Refine your search:

Containing Text
- - -
+
Filter by author or institution
GO
Filter by publication date
From:
October, 2006
Until:
Today
Filter by section
 
 
Muscle Relaxation: That phase of a muscle twitch during which a muscle returns to a resting position.
 JoVE In-Press

Quantitative Magnetic Resonance Imaging of Skeletal Muscle Disease

1Institute of Imaging Science, Vanderbilt University, 2Department of Radiology and Radiological Sciences, Vanderbilt University, 3Department of Biomedical Engineering, Vanderbilt University, 4Department of Molecular Physiology and Biophysics, Vanderbilt University, 5Department of Physical Medicine and Rehabilitation, Vanderbilt University, 6Department of Physics and Astronomy, Vanderbilt University

Video Coming Soon

JoVE 52352

 JoVE In-Press

Combined Intravital Microscopy and Contrast-enhanced Ultrasonography of the Mouse Hindlimb to Study Insulin-induced Vasodilation and Muscle Perfusion

1Laboratory for Physiology, Institute for Cardiovascular Research (ICaR-VU), VU Medical Center, 2Department of Internal Medicine, Institute for Cardiovascular Research (ICaR-VU), VU Medical Center

Video Coming Soon

JoVE 54912

 JoVE Medicine

Myo-mechanical Analysis of Isolated Skeletal Muscle

1Cardiovascular Research Institute, University of California San Francisco, 2Department of Pediatrics, University of California San Francisco, 3Department of Biology, San Francisco State University, 4Department of Medicine, University of California San Francisco, 5Eli and Edythe Broad Center of Regeneration Medicine & Stem Cell Research, University of California San Francisco


JoVE 2582

 JoVE In-Press

Hyperpolarized 13C Metabolic Magnetic Resonance Spectroscopy and Imaging

1Department of Nuclear Medicine, Klinikum rechts der Isar, Technische Universität München, 2Department of Chemistry, Technische Universität München, 3GE Global Research, 4Zentralinstitut für Medizintechnik der Technischen Universität München (IMETUM), Technische Universität München, 5Institute for Biological and Medical Imaging (IBMI), Helmholtz Zentrum München, 6IDG Institute of Developmental Genetics, Helmholtz Zentrum München

Video Coming Soon

JoVE 54751

 JoVE Medicine

Mesenteric Artery Contraction and Relaxation Studies Using Automated Wire Myography

1Julius L. Chambers Biomedical/Biotechnology Research Institute, North Carolina Central University, Durham, 2Department of Biology, North Carolina Central University, Durham, 3Department of Physiology & Pharmacology and Hypertension & Vascular Research Center, Wake Forest University School of Medicine


JoVE 3119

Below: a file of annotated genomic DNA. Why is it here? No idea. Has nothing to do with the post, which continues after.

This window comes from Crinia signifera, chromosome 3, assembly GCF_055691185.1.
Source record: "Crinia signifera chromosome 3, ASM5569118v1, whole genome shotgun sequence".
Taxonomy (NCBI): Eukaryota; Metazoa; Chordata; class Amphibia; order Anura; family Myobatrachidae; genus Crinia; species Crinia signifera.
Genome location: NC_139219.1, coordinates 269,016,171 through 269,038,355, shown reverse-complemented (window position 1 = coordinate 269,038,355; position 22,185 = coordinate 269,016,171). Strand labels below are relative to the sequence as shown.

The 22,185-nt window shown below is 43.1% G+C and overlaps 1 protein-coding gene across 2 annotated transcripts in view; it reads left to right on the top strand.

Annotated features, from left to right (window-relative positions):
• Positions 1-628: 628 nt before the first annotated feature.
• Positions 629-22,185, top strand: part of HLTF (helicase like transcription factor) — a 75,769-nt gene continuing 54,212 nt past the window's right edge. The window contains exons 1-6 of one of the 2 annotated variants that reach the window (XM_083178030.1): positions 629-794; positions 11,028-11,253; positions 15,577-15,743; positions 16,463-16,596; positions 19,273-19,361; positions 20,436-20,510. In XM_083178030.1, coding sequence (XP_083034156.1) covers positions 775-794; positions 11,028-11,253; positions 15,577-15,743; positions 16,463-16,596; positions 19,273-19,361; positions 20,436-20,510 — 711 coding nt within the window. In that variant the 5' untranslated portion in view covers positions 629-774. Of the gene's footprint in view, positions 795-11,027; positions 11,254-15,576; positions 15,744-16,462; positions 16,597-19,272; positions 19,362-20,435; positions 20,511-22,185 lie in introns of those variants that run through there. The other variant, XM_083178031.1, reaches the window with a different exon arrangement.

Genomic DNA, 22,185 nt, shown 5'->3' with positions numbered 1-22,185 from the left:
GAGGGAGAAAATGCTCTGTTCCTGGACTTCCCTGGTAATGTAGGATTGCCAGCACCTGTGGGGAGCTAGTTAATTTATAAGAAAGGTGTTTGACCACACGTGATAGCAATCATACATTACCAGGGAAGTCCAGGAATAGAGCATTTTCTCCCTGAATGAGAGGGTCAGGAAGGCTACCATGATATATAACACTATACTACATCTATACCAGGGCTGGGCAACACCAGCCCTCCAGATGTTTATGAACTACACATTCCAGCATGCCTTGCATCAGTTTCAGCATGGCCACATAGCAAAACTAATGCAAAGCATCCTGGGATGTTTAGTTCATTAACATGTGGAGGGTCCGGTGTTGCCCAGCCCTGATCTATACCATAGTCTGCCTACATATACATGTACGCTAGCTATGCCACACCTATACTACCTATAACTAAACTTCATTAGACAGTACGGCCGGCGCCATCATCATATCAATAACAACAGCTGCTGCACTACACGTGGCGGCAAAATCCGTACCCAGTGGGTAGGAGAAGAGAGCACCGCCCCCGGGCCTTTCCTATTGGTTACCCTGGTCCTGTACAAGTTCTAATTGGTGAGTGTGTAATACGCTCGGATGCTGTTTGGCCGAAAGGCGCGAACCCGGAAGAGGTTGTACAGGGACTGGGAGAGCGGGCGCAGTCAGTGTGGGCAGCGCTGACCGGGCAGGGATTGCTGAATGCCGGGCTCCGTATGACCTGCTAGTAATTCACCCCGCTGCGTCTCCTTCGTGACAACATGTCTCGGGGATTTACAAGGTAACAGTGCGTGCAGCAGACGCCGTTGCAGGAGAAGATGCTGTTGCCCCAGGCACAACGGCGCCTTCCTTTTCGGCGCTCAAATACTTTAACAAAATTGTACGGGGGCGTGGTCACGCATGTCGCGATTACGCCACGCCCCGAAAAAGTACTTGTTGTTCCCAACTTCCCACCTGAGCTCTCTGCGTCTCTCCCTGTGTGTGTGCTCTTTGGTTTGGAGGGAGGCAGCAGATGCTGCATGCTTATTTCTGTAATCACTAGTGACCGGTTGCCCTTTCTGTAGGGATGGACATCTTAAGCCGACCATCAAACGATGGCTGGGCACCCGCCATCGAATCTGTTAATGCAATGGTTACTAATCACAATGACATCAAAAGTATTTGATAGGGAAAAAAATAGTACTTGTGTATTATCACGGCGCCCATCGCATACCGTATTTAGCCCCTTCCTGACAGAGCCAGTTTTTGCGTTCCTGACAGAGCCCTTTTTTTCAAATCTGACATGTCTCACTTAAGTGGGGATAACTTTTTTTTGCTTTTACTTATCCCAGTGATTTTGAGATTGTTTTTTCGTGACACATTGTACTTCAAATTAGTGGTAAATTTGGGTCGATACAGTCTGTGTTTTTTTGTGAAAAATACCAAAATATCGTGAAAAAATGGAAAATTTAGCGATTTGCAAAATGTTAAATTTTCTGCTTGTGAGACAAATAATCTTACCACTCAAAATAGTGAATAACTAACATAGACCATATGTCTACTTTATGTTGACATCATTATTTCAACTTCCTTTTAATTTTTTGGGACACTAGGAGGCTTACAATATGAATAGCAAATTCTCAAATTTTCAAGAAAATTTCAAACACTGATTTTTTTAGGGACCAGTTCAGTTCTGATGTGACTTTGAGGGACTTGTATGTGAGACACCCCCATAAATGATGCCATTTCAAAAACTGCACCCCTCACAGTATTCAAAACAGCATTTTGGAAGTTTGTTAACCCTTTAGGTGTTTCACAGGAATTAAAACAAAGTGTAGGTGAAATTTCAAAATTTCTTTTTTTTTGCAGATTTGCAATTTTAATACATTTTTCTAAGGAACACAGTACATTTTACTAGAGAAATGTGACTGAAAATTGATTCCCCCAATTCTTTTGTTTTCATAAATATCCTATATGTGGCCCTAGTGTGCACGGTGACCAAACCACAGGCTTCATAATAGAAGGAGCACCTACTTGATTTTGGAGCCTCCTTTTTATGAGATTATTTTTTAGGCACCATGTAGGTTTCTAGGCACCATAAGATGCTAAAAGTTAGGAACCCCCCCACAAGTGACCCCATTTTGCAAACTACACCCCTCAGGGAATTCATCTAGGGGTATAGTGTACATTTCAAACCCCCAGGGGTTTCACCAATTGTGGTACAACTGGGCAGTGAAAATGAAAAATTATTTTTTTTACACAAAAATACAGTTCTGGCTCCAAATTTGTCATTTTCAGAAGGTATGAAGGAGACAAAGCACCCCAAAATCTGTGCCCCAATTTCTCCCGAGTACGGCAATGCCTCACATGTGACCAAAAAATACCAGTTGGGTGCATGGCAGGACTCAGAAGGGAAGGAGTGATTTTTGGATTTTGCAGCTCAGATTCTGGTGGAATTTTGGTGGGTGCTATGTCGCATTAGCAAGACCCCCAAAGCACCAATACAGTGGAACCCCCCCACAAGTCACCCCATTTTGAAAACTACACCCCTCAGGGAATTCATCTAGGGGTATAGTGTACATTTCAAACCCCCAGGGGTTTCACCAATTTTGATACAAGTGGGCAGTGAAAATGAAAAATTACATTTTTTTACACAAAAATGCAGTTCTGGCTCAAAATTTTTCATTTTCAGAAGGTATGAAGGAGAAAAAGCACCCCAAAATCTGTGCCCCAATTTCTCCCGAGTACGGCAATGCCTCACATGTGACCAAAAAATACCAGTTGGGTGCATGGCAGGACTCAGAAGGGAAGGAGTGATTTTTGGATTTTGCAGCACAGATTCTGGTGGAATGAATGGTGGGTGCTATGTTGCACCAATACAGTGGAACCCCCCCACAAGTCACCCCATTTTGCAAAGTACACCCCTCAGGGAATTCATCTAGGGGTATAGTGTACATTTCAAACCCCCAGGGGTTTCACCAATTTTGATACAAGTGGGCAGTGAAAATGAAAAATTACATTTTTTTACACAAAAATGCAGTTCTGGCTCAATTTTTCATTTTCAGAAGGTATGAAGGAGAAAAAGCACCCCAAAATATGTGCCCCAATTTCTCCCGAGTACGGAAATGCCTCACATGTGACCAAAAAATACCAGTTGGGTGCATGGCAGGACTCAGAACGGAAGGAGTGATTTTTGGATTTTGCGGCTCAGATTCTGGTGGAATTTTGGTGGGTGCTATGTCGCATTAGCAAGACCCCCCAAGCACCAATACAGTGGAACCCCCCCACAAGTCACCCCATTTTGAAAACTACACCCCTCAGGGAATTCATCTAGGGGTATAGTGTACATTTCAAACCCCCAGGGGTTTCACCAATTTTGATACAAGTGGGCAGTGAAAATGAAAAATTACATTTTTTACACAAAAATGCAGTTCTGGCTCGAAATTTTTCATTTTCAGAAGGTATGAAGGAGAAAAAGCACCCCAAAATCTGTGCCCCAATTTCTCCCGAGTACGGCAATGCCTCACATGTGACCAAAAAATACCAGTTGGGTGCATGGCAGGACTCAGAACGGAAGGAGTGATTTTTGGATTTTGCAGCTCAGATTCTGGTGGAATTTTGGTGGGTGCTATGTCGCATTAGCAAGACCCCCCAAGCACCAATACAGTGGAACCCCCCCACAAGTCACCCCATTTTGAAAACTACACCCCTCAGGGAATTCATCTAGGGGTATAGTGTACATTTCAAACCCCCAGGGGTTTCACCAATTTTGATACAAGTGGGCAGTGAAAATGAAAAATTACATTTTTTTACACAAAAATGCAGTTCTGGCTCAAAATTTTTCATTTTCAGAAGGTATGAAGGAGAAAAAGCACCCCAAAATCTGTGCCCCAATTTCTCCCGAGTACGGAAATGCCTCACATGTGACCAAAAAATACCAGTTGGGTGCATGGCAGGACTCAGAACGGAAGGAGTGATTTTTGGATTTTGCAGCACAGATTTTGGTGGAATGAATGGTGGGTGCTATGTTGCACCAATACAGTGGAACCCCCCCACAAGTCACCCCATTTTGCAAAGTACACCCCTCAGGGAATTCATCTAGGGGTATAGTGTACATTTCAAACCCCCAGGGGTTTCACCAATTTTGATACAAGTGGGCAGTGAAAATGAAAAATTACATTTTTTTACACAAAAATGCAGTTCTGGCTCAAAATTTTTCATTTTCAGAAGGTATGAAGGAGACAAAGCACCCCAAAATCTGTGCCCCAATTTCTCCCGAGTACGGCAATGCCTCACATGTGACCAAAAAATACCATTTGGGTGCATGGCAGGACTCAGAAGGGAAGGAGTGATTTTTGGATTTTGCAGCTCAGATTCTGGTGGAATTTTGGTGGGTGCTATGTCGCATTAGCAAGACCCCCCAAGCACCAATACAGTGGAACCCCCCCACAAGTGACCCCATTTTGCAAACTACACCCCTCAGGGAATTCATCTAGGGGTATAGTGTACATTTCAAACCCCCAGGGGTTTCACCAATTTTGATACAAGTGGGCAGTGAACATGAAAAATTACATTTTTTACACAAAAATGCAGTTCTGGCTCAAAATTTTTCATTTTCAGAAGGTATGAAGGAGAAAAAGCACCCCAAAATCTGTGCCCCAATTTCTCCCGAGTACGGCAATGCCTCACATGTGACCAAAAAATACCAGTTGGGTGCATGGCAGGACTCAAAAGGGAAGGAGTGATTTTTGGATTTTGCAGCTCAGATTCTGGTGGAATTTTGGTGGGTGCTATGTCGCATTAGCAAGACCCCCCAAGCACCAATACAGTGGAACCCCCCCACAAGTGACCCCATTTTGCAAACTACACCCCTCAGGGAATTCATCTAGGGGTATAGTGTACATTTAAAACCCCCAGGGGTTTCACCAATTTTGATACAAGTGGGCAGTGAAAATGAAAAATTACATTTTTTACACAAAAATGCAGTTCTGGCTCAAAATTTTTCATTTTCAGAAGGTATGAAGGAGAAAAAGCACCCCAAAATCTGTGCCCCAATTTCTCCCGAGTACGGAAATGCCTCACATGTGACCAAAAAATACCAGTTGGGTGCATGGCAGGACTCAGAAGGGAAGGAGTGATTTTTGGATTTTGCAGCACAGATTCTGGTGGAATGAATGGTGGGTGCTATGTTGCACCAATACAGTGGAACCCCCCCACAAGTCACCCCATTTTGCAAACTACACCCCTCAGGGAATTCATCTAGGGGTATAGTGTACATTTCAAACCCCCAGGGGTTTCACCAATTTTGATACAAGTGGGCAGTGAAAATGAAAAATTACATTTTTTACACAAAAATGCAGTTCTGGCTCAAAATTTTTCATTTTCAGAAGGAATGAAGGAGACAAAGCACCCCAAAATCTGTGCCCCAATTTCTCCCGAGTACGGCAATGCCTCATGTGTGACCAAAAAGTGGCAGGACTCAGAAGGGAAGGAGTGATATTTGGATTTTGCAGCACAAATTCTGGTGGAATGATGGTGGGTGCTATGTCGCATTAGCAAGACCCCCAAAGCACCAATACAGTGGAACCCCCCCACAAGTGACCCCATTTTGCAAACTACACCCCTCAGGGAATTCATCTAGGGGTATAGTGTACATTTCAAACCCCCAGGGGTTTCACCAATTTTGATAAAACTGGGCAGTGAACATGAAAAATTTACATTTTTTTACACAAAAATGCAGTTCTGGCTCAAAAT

Science Education: Essentials of Physical Examinations III

Motor Exam II

JoVE Science Education

Source:Tracey A. Milligan, MD; Tamara B. Kaplan, MD; Neurology, Brigham and Women's/Massachusetts General Hospital, Boston, Massachusetts, USA

There are two main types of reflexes that are tested on a neurological examination: stretch or deep tendon reflexes, and superficial reflexes. A deep tendon reflex (DTR) results from the stimulation of a stretch-sensitive afferent from a neuromuscular spindle, which, via a single synapse, stimulates a motor nerve leading to a muscle contraction. DTRs are increased in chronic upper motor neuron lesions (lesions of the pyramidal tract) and decreased in lower motor neuron lesions and nerve and muscle disorders. There is a wide variation of responses and reflexes graded from 0 to 4+ (Table 1). DTRs are commonly tested to help localize neurologic disorders. A common method of recording findings during the DTRs examination is using of a stick ure diagram. The DTR test can help distinguish upper and lower motor neuron problems and can assist in localizing nerve root compression as well. Although the DTR of nearly any skeletal muscle could be tested, the reflexes that are routinely tested are: brachioradialis, biceps, triceps, patellar, and Achilles (Table 2). Superficial reflexes are segmental reflex responses that result from stim

 Science Education: Essentials of Physical Examinations II

Abdominal Exam III: Palpation

JoVE Science Education

Source: Alexander Goldfarb, MD, Assistant Professor of Medicine, Beth Israel Deaconess Medical Center, MA

Abdominal palpation, if performed correctly, allows for examination of the large and relatively superficial organs; for a skilled examiner, it allows for assessment of the smaller and deeper structures as well. The amount of information that can be obtained by palpation of the abdominal area also depends on the anatomical characteristics of the patient. For example, obesity might make palpation of internal organs difficult and require that additional maneuvers be performed. Abdominal palpation provides valuable information regarding localization of the problem and its severity, as abdominal palpation identifies the areas of tenderness as well as presence of organomegaly and tumors. The specific focus of palpation is driven by the information collected during history taking and other elements of the abdominal exam. Palpation helps to integrate this information and develop the strategy for subsequent diagnostic steps.

 JoVE Bioengineering

In situ Compressive Loading and Correlative Noninvasive Imaging of the Bone-periodontal Ligament-tooth Fibrous Joint

1Division of Biomaterials and Bioengineering, Department of Preventive and Restorative Dental Sciences, University of California San Francisco, 2Department of Radiology and Biomedical Imaging, University of California San Francisco, 3Xradia Inc.


JoVE 51147

12345678929
More Results...
Waiting
simple hit counter